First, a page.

By N. GREGORY MANKIW
Published: March 26, 2010
THE economy is recovering, in baby steps, from the financial crisis and deep recession of 2008 and 2009. A big question still looms on the horizon: What can policy makers do to prevent this kind of thing from happening again?
Perhaps the best place to start is to acknowledge what we cannot do. If recent events have taught economists and policy makers anything, it is the need for humility.
One thing we cannot do very well is forecast the economy. The recent crisis and recession caught most economists flat-footed. This is nothing new. We have never been good at foretelling the future, but when the news is favorable, others forgive our lack of prescience.
Some critics say the Federal Reserve should have foreseen the bursting of the housing bubble and its financial aftershocks. A few of them, having made the correct call themselves, are enjoying newfound celebrity.
Yet at any time, there are many forecasters with a large range of views. After the fact, a few will turn out to be right, and many wrong. Policy makers at the Fed don’t know in advance who will be the lucky few. Their best course is to rely on the consensus forecast and to be ready for the inevitable surprises.
Another thing we cannot do very well is regulate financial institutions.
When I was chairman of President George W. Bush’s Council of Economic Advisers from 2003 to 2005, I spoke openly about the need to reform regulation of Fannie Mae and Freddie Mac. I did not know when or how these government-sponsored enterprises would come crashing down, but I thought they posed undue risks for the economy and for taxpayers.
I was not alone in that judgment. While working on the issue, I consulted privately with an economist who had held a high-ranking position in the Clinton administration. He shared precisely my concerns, as did Alan Greenspan, who was then the Fed chairman.
Why was nothing done? Many members of Congress were worried less about financial fragility than about expanding access to homeownership. Moreover, lobbyists from these companies assured Congress that there was no real problem, while the sheer complexity of these institutions made it hard for legislators to appreciate the enormity of the risks.
I recount this story not because Fannie Mae and Freddie Mac were the main cause of the recent financial crisis — they were only one element — but because it shows the kind of problem we’ll encounter on a larger scale as we reform oversight of the financial system.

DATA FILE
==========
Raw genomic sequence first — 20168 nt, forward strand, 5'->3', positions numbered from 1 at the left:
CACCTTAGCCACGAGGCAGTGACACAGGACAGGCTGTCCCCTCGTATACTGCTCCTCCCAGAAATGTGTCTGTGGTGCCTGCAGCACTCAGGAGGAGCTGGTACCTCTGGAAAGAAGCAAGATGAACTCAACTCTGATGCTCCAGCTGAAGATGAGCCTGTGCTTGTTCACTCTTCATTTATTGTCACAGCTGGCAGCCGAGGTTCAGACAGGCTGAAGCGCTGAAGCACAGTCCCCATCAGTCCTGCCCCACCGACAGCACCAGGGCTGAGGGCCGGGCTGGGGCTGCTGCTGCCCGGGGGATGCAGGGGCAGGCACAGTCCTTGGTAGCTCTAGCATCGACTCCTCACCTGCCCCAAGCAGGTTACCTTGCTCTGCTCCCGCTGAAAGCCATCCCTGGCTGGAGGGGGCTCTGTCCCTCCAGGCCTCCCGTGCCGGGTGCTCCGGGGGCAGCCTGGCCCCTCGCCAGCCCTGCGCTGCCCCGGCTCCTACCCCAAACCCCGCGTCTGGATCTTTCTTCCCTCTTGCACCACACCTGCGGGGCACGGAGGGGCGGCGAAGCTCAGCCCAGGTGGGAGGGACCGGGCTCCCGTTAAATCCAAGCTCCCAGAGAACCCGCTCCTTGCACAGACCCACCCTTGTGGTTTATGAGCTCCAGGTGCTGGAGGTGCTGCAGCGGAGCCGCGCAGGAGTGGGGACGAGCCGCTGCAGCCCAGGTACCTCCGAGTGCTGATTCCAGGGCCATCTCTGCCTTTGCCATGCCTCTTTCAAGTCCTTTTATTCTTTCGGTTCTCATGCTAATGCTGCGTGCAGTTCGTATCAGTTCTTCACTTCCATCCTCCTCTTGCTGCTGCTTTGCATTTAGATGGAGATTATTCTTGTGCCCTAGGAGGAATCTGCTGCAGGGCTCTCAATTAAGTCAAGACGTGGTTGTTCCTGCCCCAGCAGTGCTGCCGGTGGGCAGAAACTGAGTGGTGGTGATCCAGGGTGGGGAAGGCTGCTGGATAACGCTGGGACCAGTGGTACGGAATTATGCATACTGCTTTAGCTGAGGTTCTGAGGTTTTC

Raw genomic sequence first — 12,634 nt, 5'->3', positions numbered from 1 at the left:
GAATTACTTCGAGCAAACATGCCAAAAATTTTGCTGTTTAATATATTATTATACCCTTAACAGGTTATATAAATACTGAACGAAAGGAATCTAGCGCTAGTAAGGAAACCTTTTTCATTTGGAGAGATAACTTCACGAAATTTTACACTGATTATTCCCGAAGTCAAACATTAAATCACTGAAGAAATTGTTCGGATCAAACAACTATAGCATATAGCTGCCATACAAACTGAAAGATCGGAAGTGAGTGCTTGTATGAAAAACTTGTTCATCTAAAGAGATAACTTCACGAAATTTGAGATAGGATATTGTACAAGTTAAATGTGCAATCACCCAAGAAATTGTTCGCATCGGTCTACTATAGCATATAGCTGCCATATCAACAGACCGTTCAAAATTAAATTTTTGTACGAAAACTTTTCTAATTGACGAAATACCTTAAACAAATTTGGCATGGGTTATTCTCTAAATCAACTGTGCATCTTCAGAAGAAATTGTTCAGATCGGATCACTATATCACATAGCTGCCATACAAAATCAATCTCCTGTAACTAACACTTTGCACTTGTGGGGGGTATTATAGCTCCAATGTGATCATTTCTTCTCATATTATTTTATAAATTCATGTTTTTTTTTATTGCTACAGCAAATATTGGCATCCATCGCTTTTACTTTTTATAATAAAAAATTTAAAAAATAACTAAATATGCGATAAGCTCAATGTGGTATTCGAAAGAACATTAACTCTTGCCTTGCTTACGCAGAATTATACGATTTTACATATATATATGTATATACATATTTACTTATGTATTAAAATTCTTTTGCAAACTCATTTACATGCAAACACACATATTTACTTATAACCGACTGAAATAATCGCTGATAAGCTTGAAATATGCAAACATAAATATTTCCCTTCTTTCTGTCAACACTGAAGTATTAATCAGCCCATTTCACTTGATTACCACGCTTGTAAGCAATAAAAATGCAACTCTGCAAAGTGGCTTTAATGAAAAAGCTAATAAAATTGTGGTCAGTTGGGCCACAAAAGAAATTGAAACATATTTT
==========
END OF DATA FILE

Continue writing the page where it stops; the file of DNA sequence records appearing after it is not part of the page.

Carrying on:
We should certainly aim for better financial regulation, especially for institutions with government-insured deposits. More transparency and more accurate assessment of risks are admirable goals. Higher capital requirements would be a step in the right direction.
There has been much talk about restricting the use of financial derivatives. Unfortunately, writing good rules is not easy. Derivatives, like fire, can lead to disaster if not handled with care, but they can also be used to good effect.
Whatever we do, let’s not be overoptimistic about how successful improved oversight will be. The financial system is diverse and vastly complicated. Government regulators will always be outnumbered and underpaid compared with those whose interest it is to circumvent the regulations. Legislators will often be distracted by other priorities. To believe that the government will ever become a reliable watchdog would be a tragic mistake.
So where does this leave us? We should plan for future financial crises, to occur at some unknown date for some unknown reason, and arm ourselves with better tools to clean up the mess.
Much focus in Washington has been on expanding the government’s authority to step in when a financial institution is near bankruptcy, and to fix the problem before the institution creates a systemic risk.
That makes some sense, but creates risks of its own. If federal authorities are responsible for troubled institutions, creditors may view those institutions as safer than they really are. When problems arise, regulators may find it hard to avoid using taxpayer money. The entire financial system might well become, in essence, a group of government-sponsored enterprises.
Another idea is to require financial firms to write their own “living wills,” describing how they would wind down in the event of an adverse shock to their balance sheets. It is hard to say whether this would work. Like real wills, the next of kin may well contest the terms when the time comes. That would slow the process and defeat much of the purpose.
MY favorite proposal is to require banks, and perhaps a broad class of financial institutions, to sell contingent debt that can be converted to equity when a regulator deems that these institutions have insufficient capital. This debt would be a form of preplanned recapitalization in the event of a financial crisis, and the infusion of capital would be with private, rather than taxpayer, funds. Think of it as crisis insurance.
Bankers may balk at this proposal, because it would raise the cost of doing business. The buyers of these bonds would need to be compensated for providing this insurance.
But this contingent debt would also give bankers an incentive to limit risk by, say, reducing leverage. The safer these financial institutions are, the less likely the contingency would be triggered and the less they would need to pay for this debt.
A few years ago, some people thought that major financial crises were a thing of the past. We know that was wrong. Despite our best efforts, more financial crises are likely to occur. As we recover from the last one, we should prepare for the next.
N. Gregory Mankiw is a professor of economics at Harvard.